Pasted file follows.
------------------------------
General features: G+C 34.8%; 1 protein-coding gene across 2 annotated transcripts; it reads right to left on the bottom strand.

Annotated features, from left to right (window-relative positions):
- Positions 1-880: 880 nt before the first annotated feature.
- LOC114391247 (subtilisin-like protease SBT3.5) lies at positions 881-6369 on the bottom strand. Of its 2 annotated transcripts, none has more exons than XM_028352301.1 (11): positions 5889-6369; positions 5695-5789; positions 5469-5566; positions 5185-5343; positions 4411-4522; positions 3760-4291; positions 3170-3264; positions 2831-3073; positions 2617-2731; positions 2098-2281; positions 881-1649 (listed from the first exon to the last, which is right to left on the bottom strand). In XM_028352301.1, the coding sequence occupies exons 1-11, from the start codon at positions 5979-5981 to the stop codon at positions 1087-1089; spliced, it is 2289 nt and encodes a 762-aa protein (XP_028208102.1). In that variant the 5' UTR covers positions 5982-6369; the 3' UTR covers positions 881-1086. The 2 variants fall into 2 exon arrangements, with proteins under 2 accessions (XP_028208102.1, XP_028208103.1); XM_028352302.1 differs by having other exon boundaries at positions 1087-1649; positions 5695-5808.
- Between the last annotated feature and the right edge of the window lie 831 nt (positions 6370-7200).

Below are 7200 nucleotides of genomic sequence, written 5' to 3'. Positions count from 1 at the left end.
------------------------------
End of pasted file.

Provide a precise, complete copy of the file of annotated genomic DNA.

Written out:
General features: G+C 34.8%; 1 protein-coding gene across 2 annotated transcripts; it reads right to left on the bottom strand.

Annotated features, from left to right (window-relative positions):
- Positions 1-880: 880 nt before the first annotated feature.
- LOC114391247 (subtilisin-like protease SBT3.5) lies at positions 881-6369 on the bottom strand. Of its 2 annotated transcripts, none has more exons than XM_028352301.1 (11): positions 5889-6369; positions 5695-5789; positions 5469-5566; positions 5185-5343; positions 4411-4522; positions 3760-4291; positions 3170-3264; positions 2831-3073; positions 2617-2731; positions 2098-2281; positions 881-1649 (listed from the first exon to the last, which is right to left on the bottom strand). In XM_028352301.1, the coding sequence occupies exons 1-11, from the start codon at positions 5979-5981 to the stop codon at positions 1087-1089; spliced, it is 2289 nt and encodes a 762-aa protein (XP_028208102.1). In that variant the 5' UTR covers positions 5982-6369; the 3' UTR covers positions 881-1086. The 2 variants fall into 2 exon arrangements, with proteins under 2 accessions (XP_028208102.1, XP_028208103.1); XM_028352302.1 differs by having other exon boundaries at positions 1087-1649; positions 5695-5808.
- Between the last annotated feature and the right edge of the window lie 831 nt (positions 6370-7200).

Below are 7200 nucleotides of genomic sequence, written 5' to 3'. Positions count from 1 at the left end.